If you want to hear the song in its entirety, click here!

Who am I kidding, our kids love this song. But what sort of culture develops this kind of song, this rollicking happy tune with such a horrific ending? Well, first of all, some researchers believe that the list in the song refers to real people. What those people did to get memorialized in this song as animal abusers and zombies is anyone’s guess. Also, some have connected the mare in the story to the custom in western England of parading the “Grey Mare” or, as it is called in Wales, the Mari Lwyd.

You see, around the time of Epiphany  (Jan. 6) in Wales, there is an anicent custom that still continues in some places today of decorating a horse skull and following it from house to house asking for food. Since it happens near Christmastime, it’s sort of like wassailing…with a dead horse.

Nothing unusual here. No sir. Just move along.

The woman on the left is clearly this far from
screaming and jumping off the bridge.


11 June 2014

Commonplace Wednesday 3

From Religion and Theology by Herman Bavinck
To profess theology is to do holy work. It is a priestly ministration in the house of the Lord. It is itself a service of worship, a consecration of mind and heart to the honor of His name.

From Our Reasonable Faith by Herman Bavinck
 Among the heathen there is a great difference between the ways in which they react to the calling of nature. Socrates and Plato are not to be named in the same breath with Caligula and Nero.
 That many, called by the gospel, do not come and do not repent is not the fault of the gospel, nor of the Christ offered them in the gospel, nor of God who calls them by the gospel, and who Himself also grants many gifts to those when He calls. The fault, rather, lies in those who are called, of whom some, being indifferent, do not accept the word of life.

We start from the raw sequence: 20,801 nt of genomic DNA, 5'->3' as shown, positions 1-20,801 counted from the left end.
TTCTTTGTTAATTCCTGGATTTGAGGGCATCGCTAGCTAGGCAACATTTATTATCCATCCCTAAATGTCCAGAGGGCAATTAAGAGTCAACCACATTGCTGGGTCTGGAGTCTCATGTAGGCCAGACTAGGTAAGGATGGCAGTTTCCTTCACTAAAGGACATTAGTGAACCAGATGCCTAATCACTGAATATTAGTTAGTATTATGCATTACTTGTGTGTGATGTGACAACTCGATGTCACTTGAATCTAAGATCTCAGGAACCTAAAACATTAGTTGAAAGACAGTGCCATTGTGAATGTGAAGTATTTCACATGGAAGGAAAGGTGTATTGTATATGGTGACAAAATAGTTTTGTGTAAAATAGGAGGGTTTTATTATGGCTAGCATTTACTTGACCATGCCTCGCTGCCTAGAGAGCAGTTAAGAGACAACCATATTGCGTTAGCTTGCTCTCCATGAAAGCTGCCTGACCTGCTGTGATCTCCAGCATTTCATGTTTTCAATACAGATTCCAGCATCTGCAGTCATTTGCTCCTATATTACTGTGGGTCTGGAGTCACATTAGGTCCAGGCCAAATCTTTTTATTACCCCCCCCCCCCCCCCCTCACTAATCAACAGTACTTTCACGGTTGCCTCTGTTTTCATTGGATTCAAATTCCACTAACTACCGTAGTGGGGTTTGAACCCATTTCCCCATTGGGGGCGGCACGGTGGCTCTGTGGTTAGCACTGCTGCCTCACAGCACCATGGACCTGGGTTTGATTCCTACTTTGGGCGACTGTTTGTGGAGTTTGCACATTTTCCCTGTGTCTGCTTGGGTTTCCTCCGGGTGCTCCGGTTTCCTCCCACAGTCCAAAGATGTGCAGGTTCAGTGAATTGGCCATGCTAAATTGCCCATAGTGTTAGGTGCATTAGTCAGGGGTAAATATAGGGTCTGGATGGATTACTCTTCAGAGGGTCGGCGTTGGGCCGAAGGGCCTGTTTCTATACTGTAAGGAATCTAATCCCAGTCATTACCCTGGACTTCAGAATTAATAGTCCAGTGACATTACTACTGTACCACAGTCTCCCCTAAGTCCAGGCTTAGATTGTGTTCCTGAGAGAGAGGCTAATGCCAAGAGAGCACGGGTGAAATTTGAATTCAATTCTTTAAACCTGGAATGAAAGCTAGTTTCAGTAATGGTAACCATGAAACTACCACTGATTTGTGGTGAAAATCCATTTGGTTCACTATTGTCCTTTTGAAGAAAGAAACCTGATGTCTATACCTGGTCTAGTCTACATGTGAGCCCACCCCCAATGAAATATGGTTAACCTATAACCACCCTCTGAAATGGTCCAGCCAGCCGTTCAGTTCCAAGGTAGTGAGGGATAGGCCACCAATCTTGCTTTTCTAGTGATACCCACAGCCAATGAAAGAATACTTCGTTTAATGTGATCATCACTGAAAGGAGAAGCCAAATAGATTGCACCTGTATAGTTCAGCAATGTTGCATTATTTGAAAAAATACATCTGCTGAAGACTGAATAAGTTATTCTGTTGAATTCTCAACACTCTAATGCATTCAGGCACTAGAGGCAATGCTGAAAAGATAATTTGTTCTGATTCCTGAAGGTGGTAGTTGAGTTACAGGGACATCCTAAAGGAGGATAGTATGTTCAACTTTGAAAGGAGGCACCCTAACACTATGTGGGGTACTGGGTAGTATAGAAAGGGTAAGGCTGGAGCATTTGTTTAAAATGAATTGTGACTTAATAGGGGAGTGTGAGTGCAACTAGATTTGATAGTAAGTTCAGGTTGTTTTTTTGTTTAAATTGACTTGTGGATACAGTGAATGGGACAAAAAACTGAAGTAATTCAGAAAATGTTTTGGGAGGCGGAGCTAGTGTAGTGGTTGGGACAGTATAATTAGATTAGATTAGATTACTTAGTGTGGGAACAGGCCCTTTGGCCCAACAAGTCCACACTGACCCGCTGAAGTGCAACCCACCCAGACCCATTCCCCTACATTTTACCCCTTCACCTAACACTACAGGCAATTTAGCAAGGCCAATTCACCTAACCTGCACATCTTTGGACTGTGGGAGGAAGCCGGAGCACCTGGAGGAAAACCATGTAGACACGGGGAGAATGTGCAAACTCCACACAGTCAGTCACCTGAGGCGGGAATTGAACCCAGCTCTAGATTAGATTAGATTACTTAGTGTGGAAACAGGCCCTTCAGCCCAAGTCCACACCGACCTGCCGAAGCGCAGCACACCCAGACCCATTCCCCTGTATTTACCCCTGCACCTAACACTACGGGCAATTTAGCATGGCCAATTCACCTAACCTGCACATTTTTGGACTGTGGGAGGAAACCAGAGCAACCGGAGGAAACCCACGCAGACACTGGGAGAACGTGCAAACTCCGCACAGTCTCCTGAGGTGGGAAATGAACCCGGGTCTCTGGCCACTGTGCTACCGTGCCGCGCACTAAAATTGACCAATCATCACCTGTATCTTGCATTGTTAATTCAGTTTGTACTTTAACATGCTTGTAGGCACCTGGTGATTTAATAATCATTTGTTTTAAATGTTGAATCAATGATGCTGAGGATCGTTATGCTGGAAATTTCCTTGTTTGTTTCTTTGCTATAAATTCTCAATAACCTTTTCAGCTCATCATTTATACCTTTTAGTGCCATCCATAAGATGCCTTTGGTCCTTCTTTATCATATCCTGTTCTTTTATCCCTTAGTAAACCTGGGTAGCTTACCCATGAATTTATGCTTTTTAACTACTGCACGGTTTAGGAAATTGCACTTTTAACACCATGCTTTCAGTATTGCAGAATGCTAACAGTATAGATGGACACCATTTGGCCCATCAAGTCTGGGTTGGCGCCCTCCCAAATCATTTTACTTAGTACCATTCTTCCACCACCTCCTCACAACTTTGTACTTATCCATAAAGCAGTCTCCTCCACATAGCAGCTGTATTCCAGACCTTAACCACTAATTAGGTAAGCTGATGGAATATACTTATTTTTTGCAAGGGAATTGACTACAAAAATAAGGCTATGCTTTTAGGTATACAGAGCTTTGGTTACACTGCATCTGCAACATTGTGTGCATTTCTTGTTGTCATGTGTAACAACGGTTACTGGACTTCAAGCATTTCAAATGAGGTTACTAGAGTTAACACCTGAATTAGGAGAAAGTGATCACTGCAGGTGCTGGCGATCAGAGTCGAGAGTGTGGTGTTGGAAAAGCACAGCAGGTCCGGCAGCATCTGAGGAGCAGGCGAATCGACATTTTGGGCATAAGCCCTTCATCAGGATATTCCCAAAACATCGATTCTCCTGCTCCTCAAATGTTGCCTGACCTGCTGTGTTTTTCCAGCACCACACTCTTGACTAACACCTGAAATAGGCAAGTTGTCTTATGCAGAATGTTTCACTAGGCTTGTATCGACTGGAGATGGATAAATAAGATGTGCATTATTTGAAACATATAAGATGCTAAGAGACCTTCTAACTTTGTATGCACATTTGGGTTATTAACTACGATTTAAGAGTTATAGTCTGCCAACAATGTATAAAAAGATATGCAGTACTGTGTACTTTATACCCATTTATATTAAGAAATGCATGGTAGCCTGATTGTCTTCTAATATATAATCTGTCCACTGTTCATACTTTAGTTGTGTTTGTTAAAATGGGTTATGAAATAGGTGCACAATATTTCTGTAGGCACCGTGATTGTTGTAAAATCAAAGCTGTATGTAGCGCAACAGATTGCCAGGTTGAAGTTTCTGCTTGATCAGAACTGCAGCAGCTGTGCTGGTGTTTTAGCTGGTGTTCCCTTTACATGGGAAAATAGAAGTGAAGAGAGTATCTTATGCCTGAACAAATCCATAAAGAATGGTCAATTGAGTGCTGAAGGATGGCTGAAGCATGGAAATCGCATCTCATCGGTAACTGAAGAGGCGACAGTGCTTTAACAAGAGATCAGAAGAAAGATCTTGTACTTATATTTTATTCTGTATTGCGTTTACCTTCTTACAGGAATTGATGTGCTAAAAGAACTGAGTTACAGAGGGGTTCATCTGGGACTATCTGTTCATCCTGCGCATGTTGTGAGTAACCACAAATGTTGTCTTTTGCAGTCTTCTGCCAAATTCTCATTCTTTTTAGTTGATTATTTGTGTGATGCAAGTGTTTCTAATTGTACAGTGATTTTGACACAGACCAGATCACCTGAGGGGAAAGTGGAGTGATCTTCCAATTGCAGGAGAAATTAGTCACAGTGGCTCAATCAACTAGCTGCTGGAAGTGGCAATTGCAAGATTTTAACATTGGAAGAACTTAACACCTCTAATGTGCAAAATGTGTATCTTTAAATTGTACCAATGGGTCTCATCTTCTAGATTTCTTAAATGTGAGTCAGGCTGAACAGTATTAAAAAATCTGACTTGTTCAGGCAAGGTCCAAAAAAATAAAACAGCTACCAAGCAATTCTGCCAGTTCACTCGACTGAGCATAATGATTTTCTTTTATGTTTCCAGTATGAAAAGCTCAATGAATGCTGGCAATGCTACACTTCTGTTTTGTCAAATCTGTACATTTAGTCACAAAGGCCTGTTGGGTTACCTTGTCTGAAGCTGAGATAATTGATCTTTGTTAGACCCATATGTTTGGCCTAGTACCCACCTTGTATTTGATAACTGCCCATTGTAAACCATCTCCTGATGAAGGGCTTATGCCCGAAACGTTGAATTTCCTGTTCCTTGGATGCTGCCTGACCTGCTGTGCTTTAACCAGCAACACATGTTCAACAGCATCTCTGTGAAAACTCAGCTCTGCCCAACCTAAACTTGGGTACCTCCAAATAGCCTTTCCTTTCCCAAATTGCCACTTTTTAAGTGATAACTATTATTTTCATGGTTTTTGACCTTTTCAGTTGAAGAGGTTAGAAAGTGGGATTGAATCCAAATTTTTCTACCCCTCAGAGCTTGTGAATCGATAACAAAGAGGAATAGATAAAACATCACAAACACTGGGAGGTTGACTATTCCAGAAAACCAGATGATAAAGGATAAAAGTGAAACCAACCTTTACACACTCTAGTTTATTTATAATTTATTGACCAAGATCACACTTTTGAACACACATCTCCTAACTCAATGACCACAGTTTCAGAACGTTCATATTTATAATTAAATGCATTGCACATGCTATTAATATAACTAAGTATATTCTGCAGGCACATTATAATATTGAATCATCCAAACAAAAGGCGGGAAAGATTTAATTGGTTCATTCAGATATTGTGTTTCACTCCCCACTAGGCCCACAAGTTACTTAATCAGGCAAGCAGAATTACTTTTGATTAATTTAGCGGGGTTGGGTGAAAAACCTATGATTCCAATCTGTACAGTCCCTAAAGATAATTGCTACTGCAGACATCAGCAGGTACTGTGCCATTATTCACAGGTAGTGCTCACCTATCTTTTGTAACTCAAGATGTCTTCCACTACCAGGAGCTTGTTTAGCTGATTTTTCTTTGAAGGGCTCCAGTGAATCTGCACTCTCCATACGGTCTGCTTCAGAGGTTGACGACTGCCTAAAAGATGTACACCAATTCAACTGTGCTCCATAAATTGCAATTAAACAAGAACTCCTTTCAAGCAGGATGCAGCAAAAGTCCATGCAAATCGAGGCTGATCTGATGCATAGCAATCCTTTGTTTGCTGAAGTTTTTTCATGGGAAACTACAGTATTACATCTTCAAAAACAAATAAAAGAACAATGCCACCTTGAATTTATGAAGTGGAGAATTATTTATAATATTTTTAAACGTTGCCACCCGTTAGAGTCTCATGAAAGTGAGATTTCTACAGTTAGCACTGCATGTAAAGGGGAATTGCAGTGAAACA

The moment we have eyes to see the richness of the spiritual life, we do away with the practice of judging others according to our puny measure. There are people who know of only one method, and who regard no one as having repented unless he can speak of the same spiritual experiences which they have had or claim to have had. But Scripture is much richer and broader than the narrowness of such confines.
The believer who is justified by Christ is the freest creature in the world. At least so it ought to be. 
Sin is not merely guilt, but also pollution; we are delivered from the first by justification, from the second by sanctification.
But this sanctification of the believers must then be properly understood. It must not become a legal sanctification, but is and must remain an evangelical sanctification.
It is by no means in justification only, but quite as much in sanctification, that by faith exclusively we are saved.
Christ in heaven and the Holy Spirit on earth are surety for the salvation of the elect, and seal this in the hearts of the believers.
With an eye to the glorious virtues which the apostles ascribe to the church, some observers have wanted to make a distinction between the empirical and the ideal church. But such a Western distinction is foreign to the New Testament.
These two parts of the church belong together. They are the vanguard and the rearguard of the great army of Christ. Those who have preceded now form round about us a great cloud of witnesses…
In that resurrection the unity of the person, both according to soul and body, is preserved.
The body is not a prison of the spirit, but belongs to the essence of man. That is why it is redeemed just a s well as the soul by Christ, the perfect Savior.

Our Reasonable Faith

If I were ever to teach a systematic theology class, I would use Our Reasonable Faith by Herman Bavinck to do it. A condensation of his massive, four-part Reformed Dogmatics, Our Reasonable Faith is a fantastic introduction to theology.